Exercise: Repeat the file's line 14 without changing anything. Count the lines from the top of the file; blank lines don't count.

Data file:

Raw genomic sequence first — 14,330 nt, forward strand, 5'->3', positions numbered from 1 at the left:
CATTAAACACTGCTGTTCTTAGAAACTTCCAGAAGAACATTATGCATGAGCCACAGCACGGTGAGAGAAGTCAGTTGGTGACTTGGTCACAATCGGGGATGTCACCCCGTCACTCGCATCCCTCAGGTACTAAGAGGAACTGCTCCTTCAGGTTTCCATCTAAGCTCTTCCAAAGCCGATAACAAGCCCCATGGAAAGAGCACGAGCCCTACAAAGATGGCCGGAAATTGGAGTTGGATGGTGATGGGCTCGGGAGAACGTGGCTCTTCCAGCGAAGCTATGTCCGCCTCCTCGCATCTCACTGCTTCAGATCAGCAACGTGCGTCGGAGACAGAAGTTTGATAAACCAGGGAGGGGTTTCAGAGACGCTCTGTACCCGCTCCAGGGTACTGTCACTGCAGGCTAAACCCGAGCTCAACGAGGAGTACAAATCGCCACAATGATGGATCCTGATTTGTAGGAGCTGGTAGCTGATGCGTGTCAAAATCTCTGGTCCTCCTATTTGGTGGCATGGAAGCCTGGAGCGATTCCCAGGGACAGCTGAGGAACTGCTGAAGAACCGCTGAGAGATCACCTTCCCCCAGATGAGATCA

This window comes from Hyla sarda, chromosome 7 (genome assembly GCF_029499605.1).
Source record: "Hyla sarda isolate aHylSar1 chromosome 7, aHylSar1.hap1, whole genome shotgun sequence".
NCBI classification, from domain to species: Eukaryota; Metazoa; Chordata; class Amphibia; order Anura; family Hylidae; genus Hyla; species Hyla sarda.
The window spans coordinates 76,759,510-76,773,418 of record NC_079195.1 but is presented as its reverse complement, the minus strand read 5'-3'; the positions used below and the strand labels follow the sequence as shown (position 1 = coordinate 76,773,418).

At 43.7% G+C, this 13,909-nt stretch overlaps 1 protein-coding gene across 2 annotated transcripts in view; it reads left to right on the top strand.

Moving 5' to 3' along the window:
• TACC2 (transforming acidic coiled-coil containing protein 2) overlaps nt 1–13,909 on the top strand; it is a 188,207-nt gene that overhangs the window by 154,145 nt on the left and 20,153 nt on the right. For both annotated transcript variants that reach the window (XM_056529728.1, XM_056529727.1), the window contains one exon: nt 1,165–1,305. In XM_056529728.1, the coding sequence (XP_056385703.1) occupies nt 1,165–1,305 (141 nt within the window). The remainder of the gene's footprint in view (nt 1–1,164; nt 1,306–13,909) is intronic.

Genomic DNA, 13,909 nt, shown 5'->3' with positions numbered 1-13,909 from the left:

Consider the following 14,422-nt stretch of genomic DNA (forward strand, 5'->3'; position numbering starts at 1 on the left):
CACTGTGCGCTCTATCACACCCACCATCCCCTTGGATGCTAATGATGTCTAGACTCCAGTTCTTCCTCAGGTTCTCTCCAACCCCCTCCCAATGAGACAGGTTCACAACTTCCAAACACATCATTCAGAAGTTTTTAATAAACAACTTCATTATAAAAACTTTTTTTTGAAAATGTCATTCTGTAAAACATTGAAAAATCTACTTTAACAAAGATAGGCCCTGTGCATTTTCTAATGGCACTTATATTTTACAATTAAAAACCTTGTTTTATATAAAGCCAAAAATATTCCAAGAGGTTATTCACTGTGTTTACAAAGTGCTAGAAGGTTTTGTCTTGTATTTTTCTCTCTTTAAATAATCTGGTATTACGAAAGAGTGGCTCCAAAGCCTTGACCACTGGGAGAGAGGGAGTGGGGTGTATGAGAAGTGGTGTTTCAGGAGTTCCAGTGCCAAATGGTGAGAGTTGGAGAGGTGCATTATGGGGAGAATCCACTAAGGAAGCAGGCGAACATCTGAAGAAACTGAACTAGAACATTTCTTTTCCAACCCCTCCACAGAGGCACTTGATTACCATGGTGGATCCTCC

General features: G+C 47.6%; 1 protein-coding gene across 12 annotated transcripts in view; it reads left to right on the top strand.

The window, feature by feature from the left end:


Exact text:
The window, feature by feature from the left end: